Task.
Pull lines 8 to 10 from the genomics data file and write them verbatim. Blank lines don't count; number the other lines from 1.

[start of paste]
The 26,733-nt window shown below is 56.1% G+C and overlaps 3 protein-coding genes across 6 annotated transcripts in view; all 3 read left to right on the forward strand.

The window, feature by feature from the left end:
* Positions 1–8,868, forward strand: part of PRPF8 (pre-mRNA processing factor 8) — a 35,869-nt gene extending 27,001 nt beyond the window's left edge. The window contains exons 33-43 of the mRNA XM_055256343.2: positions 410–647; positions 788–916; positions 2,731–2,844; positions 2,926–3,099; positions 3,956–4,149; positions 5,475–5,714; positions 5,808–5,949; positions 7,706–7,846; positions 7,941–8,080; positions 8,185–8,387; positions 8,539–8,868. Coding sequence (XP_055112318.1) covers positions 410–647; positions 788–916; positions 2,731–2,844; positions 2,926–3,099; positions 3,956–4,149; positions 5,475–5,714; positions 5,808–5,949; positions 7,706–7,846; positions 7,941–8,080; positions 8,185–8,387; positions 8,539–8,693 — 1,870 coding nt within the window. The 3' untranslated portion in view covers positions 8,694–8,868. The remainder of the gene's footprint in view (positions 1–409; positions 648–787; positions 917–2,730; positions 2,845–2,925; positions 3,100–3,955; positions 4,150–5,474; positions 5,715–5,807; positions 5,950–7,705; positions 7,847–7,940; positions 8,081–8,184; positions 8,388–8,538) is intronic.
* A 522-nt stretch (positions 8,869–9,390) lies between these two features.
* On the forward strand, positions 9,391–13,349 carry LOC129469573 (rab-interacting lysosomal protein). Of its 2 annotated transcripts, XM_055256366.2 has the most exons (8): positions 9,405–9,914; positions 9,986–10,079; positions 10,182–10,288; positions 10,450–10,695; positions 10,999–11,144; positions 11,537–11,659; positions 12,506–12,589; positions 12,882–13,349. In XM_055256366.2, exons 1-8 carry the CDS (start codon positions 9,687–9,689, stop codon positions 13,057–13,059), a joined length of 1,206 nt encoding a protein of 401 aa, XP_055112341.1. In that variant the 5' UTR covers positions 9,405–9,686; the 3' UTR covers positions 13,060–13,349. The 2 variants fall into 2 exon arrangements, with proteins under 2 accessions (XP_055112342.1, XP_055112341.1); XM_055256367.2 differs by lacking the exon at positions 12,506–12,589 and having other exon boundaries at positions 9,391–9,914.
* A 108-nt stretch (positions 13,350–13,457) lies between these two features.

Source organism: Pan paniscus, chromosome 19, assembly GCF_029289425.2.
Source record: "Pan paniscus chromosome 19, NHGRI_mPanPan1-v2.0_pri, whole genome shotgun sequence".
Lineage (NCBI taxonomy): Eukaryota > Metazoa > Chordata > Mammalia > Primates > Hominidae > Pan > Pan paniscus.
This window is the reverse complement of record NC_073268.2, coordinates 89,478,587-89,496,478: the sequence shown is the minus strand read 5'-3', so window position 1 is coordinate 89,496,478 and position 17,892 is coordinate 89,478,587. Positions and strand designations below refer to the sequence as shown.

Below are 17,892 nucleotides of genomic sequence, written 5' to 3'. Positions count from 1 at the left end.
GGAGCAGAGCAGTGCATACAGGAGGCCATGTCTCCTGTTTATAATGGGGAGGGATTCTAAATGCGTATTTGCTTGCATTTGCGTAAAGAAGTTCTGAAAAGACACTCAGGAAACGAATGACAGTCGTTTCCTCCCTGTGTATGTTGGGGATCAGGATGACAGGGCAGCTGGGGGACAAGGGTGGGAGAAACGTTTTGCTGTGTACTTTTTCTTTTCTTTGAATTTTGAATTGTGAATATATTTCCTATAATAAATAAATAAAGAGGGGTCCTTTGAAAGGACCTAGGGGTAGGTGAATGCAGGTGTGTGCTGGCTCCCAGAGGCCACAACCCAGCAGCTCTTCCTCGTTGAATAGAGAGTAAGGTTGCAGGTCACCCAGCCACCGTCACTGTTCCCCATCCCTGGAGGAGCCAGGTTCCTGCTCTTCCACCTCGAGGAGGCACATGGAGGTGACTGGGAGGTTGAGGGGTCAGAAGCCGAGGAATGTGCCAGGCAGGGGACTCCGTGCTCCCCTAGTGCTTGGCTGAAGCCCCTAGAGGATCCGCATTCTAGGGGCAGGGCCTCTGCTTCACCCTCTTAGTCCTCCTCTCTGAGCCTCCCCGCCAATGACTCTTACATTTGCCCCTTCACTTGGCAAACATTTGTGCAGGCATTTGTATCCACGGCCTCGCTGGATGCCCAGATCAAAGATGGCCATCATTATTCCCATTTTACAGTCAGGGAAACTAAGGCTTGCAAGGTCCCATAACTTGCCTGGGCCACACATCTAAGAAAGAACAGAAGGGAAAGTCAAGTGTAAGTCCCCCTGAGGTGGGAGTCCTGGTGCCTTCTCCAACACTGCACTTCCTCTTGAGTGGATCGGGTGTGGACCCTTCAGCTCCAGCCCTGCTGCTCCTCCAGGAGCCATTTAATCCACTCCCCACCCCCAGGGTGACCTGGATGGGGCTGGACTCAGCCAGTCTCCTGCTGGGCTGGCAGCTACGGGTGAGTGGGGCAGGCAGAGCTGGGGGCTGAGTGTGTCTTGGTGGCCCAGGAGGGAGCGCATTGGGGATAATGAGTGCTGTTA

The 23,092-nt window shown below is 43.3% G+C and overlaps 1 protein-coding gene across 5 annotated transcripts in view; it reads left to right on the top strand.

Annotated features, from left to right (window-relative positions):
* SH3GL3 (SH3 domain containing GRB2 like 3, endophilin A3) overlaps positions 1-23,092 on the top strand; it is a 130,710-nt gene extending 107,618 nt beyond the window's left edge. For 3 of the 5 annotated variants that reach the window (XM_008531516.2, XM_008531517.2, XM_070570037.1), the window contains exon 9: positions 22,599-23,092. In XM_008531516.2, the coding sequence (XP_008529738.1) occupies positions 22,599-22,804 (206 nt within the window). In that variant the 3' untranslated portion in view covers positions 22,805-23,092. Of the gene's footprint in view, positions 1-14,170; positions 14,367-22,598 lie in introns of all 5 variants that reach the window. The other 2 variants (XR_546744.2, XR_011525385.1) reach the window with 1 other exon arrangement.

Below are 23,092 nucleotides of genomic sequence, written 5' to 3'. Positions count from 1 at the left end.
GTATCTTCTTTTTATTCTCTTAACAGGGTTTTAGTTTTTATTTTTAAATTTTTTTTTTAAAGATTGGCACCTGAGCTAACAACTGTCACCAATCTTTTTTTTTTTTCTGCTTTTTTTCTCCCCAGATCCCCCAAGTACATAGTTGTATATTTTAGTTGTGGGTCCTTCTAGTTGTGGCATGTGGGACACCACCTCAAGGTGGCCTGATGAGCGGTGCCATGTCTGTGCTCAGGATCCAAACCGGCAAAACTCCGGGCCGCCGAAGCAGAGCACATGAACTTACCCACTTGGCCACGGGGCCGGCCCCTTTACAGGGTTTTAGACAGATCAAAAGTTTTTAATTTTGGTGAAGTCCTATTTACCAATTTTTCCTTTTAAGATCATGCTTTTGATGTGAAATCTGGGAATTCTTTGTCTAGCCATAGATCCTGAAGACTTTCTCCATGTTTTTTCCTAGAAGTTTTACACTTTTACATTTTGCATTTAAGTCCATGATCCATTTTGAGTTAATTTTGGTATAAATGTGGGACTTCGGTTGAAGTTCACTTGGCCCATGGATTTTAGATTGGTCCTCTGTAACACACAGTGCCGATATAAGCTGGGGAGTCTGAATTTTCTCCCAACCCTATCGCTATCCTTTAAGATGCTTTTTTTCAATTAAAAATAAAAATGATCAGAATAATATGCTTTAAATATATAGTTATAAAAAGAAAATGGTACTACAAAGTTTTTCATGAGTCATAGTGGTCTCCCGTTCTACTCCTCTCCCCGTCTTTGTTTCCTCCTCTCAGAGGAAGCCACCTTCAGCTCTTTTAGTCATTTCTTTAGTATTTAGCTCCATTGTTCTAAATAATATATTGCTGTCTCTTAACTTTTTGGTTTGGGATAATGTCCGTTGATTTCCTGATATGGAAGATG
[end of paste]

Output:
Source record: "Pan paniscus chromosome 19, NHGRI_mPanPan1-v2.0_pri, whole genome shotgun sequence".
Lineage (NCBI taxonomy): Eukaryota > Metazoa > Chordata > Mammalia > Primates > Hominidae > Pan > Pan paniscus.
This window is the reverse complement of record NC_073268.2, coordinates 89,478,587-89,496,478: the sequence shown is the minus strand read 5'-3', so window position 1 is coordinate 89,496,478 and position 17,892 is coordinate 89,478,587. Positions and strand designations below refer to the sequence as shown.